My service in Iraq felt like a lifetime, and an instant. There were moments I was scared; times when I thought myself lucky to live the experience or felt anger for having to stay in such a place. In the end, my battalion flew home safe, with no casualties and 15 months of active duty served since 9/11, including four months in Iraq.

Days after I returned to New York in August, I found a live bat in my toilet. The next afternoon came the blackout. The routine of daily living consumed me before I could fully comprehend where I was. When I looked at the city during those early days back, it was often through the eyes of the Iraqis I had known, who spoke of New York with mythic reverence. Our 21-year-old interpreter, who had taken to wearing a baseball cap backward, recited youthful dreams of visits to America, to New York, where he could leave behind the life in a country he despised.

First, it was simple things: How could a building rise so high? How could women wear those clothes? How could I survive there? One month's rent for my apartment would buy the dowry of his girlfriend, who had talked about leaving him if the price could not be met.

I was eager to become anonymous again, to settle into the great glory of a mundane life. At the same time I was curious to see how New York was reacting to the war. I sought some kind of acknowledgement of the suffering I had seen, some kind of change or traces of a collective mourning. The only real evidence of the war's impact seemed to be the scrolling marquees in Times Square, still counting the casualties and the violent incidents.

New York, even with its tradition of freethinking and global awareness, has a blurry sense of life beyond its gravitational pull. Set foot onto the eternal pavement, watch buildings close out the sky, and the pace of the city draws you in. It took time to realize that within the city's impersonal pulse, most people wanted to understand what Iraq was like, without the mediation of the press and government. Talking to me, one person said, was the closest he could get to having his own boots planted in the desert.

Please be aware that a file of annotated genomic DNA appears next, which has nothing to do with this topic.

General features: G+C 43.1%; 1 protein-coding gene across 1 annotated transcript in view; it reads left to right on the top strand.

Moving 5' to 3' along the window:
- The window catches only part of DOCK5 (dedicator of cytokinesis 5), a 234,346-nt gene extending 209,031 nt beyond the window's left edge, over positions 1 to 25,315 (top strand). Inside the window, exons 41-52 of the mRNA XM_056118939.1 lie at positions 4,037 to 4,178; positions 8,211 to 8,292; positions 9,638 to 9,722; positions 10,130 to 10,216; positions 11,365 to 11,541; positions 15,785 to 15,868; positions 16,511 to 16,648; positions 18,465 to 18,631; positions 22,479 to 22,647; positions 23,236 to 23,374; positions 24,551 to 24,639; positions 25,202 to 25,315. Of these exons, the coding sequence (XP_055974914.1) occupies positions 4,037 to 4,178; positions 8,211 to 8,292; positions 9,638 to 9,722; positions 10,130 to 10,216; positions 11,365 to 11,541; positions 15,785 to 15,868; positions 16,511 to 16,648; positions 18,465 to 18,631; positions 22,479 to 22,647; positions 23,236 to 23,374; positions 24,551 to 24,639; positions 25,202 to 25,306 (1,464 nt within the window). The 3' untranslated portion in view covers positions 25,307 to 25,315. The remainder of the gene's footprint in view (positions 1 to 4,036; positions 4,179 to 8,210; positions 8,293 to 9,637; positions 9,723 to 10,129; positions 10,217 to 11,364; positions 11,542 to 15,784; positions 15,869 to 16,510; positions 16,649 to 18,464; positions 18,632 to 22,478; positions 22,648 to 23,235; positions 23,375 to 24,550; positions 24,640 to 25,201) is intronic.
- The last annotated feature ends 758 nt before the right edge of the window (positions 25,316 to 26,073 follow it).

Everything changed last Wednesday. The guilty sense of complacency that I had adopted, dissolved in a rush of vivid memories spurred by the destruction of the building where I had lived.
 

The first time someone asked, "How was it?" I froze. I mumbled what he might have wanted to hear, themes he could relate to from the news reports: insane heat, unrest, whatever would make him nod and end the inquiry. But it never seemed right to discuss these things at a party or around the office water cooler in between arguments over the pennant race.

Others went further: Did I ever think I was going to die? Was I emotionally scarred? And I could see in their eyes, the question that burned brightest. Had I killed anyone?

At first I was disgusted. But after numbing myself to the routine questions, I understood that Americans had lived more closely with this war than with any before.

Everything changed last Wednesday. The guilty sense of complacency that I had adopted, dissolved in a rush of vivid memories spurred by the destruction of the building where I had lived.

I kept thinking about how we cringed at the Italians wandering about the building in nothing but Speedos, or how we begged for leftovers from their boiling vats of fresh pasta. To the rest of the world, the building is yet another symbol of terrorism; it will disappear from the headlines as quick as it arrived.

For the platoon it had been a home and a refuge. When the Italians arrived, it became a learning experience; two groups of young men with nothing in common but the will of their governments.

I've spent the three months since I returned home hoping that a day like last Wednesday would never come. But it did. And now life in New York seems more foreign to me than it ever has before.


David C. Botti, a corporal in the Marine Corps Reserve, served four months in Iraq earlier this year.